Tony Chittum, executive chef at Iron Gate Restaurant, admits that some whimsy has found its way into his menu writing. (Scott Suchman for The Washington Post)

We all know the feeling. You're at a restaurant deciding what to order when you start to wonder about a description on the menu. You might subtly Google it, or maybe you're bold enough to ask the waiter what that thing means. But chances are, you just move on to something you recognize and order it instead.

Perhaps the source of your confusion was Siren's Alaskan halibut with “mishmish spiced octopus” and “sobrassada emulsion,” or Flamant's rabbit rillette with “kasteel rouge mustard” and “kampote peppercorn.” Or maybe it was Ana at District Winery's “pommes paillasson.”

The use of French terminology may not have seemed like a total gamble for Ana's menu-writers — after all, plenty of folks have heard of pommes frites and can guess that the dish would contain some kind of potato. Still, it wasn't a decision they made lightly: A committee of restaurant staff toyed around with such possibilities as “Lincoln latkes” and “dreamy potatoes” to describe the dish, which consists of potatoes that been shaved into clarified butter, then cooked, pressed, chilled and fried.

But those names all sounded too kitschy for what's essentially fried potato sticks. “This was an extensive conversation . . . for what is really elegant tater tots,” general manager Sean Alves said.

Anything with “tater tots” in the name could catch people's attention, but in the end, the team felt “pommes paillasson,” the traditional French name for the grated potatoes, was actually the most straightforward.

Do most diners even know what that means?

Those in charge of menu-writing have a fine line to walk. They want things to sound interesting, maybe a little exotic — especially compared with what someone might cook at home — but not pretentious or twee. “There's a certain degree of what I like to call 'look-at-me' menu-writing,” said Haidar Karoum, the former executive chef at Doi Moi, Estadio and Proof, who just opened Chloe, his first solo restaurant.

That can be an issue, he said, because “you don't want people to feel stupid for asking a question.”

Even well-versed chefs can find themselves unsure of what they're reading. Chef-partner Tony Chittum of Iron Gate Restaurant in Dupont Circle recalled eating a while back at Babbo — the famed Italian restaurant in New York that is part of the empire Mario Batali, amid sexual harassment allegations, recently stepped away from — and being thrown off by the extensive use of Italian words.

Chittum, by the way, is an expert in Italian cuisine.

It's perfectly reasonable for restaurants to use languages other than English. Thip Khao's menu, for example, explains that khaonom mun falang are yellow curry potato puffs, and Bibiana translates Polpette della Nonna as “chef’s grandmother's meatballs.” But what can be frustrating is a seemingly random string of words, presented without explanation.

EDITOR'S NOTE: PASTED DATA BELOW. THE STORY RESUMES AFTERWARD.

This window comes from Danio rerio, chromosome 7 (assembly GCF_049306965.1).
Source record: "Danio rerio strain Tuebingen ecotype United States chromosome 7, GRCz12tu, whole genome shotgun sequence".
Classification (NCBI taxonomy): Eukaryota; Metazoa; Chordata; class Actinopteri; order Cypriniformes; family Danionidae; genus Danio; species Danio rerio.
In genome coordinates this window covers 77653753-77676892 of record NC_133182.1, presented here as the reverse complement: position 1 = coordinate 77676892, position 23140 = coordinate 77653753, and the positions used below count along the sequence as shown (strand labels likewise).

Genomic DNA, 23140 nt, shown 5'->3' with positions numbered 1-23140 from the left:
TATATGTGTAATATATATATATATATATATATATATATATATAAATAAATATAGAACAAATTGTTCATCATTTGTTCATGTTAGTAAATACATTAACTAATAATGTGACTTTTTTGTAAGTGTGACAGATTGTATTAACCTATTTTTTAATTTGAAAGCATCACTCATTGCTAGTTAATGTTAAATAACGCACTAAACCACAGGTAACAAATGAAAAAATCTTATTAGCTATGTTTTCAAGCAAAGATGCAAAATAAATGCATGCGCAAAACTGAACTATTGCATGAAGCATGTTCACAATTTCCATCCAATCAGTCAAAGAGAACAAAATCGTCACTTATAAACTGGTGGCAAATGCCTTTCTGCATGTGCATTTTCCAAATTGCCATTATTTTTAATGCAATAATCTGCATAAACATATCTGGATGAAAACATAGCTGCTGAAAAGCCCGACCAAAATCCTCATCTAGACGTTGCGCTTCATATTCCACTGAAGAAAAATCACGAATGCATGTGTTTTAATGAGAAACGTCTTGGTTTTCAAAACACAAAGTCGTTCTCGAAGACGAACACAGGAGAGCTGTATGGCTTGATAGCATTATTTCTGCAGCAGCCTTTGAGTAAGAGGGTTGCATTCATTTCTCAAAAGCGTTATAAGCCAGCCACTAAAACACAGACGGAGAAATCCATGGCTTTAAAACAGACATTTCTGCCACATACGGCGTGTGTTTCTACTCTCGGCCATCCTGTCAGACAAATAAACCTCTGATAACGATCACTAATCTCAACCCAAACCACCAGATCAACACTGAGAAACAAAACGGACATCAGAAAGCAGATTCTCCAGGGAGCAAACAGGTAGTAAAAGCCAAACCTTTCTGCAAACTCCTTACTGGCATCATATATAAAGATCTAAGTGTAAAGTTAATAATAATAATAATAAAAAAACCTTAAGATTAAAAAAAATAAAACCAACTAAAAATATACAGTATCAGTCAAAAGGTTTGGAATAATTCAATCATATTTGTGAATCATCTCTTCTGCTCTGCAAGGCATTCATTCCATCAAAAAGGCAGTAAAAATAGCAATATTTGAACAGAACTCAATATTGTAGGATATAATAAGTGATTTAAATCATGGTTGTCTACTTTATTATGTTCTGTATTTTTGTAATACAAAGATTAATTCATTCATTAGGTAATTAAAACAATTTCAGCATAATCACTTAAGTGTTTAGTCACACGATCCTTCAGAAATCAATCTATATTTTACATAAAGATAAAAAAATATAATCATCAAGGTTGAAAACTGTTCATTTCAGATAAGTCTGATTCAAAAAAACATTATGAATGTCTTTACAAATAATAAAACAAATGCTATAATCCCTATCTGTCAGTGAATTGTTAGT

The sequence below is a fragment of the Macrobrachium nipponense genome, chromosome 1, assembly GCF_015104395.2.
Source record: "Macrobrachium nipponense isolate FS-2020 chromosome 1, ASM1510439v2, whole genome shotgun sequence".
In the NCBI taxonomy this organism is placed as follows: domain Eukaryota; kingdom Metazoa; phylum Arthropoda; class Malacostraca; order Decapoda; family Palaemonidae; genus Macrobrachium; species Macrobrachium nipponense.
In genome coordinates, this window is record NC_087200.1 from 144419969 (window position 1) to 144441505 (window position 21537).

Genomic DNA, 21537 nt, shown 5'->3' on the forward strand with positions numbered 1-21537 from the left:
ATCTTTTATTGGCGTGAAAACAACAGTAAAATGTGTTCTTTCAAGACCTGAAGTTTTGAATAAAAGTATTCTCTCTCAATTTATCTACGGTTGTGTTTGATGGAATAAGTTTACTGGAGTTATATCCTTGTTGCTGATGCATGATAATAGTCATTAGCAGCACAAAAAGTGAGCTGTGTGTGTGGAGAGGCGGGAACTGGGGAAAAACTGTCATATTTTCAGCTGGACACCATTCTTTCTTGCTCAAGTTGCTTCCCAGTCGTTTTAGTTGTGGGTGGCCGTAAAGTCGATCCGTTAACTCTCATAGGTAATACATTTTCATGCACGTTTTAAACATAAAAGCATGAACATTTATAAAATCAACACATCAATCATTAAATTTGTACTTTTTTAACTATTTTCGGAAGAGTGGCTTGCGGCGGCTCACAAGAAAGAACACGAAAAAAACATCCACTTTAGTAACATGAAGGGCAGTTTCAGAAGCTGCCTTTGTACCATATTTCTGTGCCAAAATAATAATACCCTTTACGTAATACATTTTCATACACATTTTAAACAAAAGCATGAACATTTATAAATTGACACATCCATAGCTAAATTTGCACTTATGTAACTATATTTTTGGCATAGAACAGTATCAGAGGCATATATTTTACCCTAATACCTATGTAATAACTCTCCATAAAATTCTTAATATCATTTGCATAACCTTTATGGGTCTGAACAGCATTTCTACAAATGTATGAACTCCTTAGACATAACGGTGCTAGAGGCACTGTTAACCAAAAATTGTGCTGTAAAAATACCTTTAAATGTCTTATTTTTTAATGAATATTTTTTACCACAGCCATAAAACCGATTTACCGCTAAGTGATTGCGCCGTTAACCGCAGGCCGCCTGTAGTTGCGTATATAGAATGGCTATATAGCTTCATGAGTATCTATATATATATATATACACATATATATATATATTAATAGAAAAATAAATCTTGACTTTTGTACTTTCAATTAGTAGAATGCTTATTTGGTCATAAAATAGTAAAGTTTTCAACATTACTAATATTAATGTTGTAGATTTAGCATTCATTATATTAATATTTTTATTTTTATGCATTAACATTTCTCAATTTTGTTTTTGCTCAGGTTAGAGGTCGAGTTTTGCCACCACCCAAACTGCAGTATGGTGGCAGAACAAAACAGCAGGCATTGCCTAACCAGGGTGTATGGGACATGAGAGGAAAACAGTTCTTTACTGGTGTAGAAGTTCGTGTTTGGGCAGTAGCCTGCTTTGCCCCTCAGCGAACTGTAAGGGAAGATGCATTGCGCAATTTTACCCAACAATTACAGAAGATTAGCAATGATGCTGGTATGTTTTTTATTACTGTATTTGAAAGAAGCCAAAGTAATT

Chefs can see the effects in terms of sales. “It’s a little bit of trial and error” in settling on the right language, Karoum said. “You can tweak one word in a menu description, and you’ll go from selling 10 [of a particular dish] in a night to selling 30.”

Chittum saw firsthand the effect when he made a change. His menu featured an Italian dish called crespelle, made with stuffed crepes. Problem was, diners didn't know what that meant. So he swapped in the term cannelloni, which is technically made with pasta, but something more customers were familiar with — and, just like that, the dish became more popular.

There are certain buzzwords or phrases that put people squarely in their comfort zone. Karoum cited the now-ubiquitous molten chocolate cake, which originated with New York chef Jean-Georges Vongerichten, as an example of how to nail a name. It's enticing and paints a picture in just a few words.

Karoum was going for something similar when he was brainstorming names for the flatbread that accompanies the spiced beef hummus at Chloe. The creation was a “labor of love,” a combination of a dozen recipes, and when it came time to name it, he realized referring to it as “naan” just wasn't enough. Instead, he settled on “snowshoe naan,” which comes from an Afghan recipe and conveys the shape of the bread.

“It sounded cooler than 'flatbread,'" Karoum said. A lot of diners will know what naan is, but Karoum said he hopes “snowshoe” will get diners to ask questions and learn more about it.

Chittum said he likes to throw in an Italian, Greek or technical term every once in a while to get customers and staff to interact. But he also admitted his menu composition is sometimes driven by other factors — including his own whimsy.

One thing he considers is how the menu actually looks. Chittum will occasionally add or subtract a word to get a line to be longer or shorter, although he tends to err on the side of brevity. The Brussels sprouts salad at Iron Gate, for example, is described as having “two apples” on the menu, which at first glance seems to say, “Yes, you're eating a lot of fruit. Good for you!” In reality, Chittum said, the phrase indicates that there are two types of apple in the salad — Granny Smith and Honeycrisp.

In other instances, it's all about how something sounds. “When I look at a dish, sometimes I feel like I need another descriptor,” he said.

Hence, Iron Gate's “chef's deviled hen eggs.”

You may wonder: As opposed to rooster eggs? When is an egg not from a hen? The redundant descriptor has a bit more of a special ring than “deviled eggs,” Chittum said.

Sometimes, he confessed, it merely comes down to one goal: “You want to make things fancy.”

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